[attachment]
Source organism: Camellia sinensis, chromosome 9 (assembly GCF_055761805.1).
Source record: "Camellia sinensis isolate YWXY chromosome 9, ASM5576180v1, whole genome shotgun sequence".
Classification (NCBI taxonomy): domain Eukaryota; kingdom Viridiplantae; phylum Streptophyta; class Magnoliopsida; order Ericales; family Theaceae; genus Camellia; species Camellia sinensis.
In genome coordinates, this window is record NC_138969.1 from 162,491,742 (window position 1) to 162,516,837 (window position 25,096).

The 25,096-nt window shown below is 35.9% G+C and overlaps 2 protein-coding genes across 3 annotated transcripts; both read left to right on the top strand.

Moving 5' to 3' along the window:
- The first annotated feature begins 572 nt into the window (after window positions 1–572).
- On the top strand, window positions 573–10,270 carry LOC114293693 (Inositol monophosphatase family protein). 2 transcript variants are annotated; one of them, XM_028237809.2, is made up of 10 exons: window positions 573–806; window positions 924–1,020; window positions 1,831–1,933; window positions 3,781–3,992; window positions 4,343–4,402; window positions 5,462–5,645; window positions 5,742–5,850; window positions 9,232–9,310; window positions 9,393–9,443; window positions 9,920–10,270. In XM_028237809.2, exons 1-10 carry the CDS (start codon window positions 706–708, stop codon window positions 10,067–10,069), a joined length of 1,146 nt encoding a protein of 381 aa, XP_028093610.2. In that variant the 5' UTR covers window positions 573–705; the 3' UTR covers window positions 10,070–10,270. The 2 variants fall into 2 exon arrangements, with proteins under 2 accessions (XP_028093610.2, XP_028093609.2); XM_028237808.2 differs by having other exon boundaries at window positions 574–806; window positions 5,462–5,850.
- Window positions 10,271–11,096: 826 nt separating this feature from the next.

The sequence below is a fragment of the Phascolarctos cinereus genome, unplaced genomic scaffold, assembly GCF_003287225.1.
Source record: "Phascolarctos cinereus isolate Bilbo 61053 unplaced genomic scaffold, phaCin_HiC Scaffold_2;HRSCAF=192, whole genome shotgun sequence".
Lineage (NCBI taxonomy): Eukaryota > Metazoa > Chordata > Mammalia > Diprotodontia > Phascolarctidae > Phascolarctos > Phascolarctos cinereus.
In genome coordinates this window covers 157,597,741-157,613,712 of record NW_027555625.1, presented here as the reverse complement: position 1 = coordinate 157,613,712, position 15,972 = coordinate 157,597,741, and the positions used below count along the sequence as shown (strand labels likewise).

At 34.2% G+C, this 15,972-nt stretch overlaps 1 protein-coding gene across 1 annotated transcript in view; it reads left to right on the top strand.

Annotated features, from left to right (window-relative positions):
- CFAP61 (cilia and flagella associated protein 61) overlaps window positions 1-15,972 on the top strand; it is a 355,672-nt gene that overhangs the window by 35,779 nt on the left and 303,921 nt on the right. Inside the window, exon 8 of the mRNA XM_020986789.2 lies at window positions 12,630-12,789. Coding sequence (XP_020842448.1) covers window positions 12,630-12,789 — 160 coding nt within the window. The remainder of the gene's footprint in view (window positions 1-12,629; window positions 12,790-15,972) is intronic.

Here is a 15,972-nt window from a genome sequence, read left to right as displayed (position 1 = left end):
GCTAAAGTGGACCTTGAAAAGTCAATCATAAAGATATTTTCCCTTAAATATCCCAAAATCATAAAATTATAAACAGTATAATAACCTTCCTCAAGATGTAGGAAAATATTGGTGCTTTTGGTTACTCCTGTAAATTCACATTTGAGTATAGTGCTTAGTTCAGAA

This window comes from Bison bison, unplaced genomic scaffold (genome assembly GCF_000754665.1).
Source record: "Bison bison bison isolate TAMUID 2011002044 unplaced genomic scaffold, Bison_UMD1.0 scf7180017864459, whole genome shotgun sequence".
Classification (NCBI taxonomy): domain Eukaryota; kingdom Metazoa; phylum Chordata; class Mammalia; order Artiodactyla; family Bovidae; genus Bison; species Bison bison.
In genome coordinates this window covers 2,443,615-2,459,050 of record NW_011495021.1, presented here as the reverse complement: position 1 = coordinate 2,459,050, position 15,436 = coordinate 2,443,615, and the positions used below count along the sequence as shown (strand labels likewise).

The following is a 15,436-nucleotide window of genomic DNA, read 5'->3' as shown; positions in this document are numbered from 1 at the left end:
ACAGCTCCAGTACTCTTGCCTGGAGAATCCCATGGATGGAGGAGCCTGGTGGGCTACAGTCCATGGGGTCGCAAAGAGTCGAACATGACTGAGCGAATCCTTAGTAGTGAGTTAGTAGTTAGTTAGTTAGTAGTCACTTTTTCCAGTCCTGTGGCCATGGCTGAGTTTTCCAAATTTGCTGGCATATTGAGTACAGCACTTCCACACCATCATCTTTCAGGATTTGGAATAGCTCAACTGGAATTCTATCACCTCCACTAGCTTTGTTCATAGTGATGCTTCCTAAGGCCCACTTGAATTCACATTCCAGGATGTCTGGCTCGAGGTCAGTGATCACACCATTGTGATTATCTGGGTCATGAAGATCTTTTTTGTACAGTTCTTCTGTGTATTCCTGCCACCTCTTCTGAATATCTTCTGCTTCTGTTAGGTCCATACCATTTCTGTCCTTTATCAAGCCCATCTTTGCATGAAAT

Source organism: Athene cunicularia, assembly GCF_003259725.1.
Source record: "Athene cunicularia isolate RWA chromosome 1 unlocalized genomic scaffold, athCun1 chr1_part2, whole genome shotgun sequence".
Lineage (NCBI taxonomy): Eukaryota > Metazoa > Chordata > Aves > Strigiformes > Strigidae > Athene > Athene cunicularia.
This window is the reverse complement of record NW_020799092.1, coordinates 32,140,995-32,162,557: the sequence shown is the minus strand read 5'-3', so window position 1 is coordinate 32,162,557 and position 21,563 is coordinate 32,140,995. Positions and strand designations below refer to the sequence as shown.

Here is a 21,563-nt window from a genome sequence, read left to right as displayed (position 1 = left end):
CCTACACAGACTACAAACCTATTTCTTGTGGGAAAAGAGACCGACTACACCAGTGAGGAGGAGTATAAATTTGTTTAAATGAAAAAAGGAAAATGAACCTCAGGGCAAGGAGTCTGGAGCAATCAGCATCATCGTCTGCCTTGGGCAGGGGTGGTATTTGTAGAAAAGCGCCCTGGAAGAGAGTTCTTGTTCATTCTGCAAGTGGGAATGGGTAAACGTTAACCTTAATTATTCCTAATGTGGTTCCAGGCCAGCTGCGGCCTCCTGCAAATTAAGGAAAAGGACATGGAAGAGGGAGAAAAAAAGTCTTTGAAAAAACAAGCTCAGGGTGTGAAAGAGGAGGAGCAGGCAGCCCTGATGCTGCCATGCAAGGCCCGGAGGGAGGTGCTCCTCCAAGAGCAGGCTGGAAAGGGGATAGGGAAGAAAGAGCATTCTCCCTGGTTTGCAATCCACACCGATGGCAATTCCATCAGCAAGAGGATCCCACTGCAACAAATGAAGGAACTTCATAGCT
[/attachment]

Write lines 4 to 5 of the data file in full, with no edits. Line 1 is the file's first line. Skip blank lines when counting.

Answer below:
In genome coordinates, this window is record NC_138969.1 from 162,491,742 (window position 1) to 162,516,837 (window position 25,096).

The 25,096-nt window shown below is 35.9% G+C and overlaps 2 protein-coding genes across 3 annotated transcripts; both read left to right on the top strand.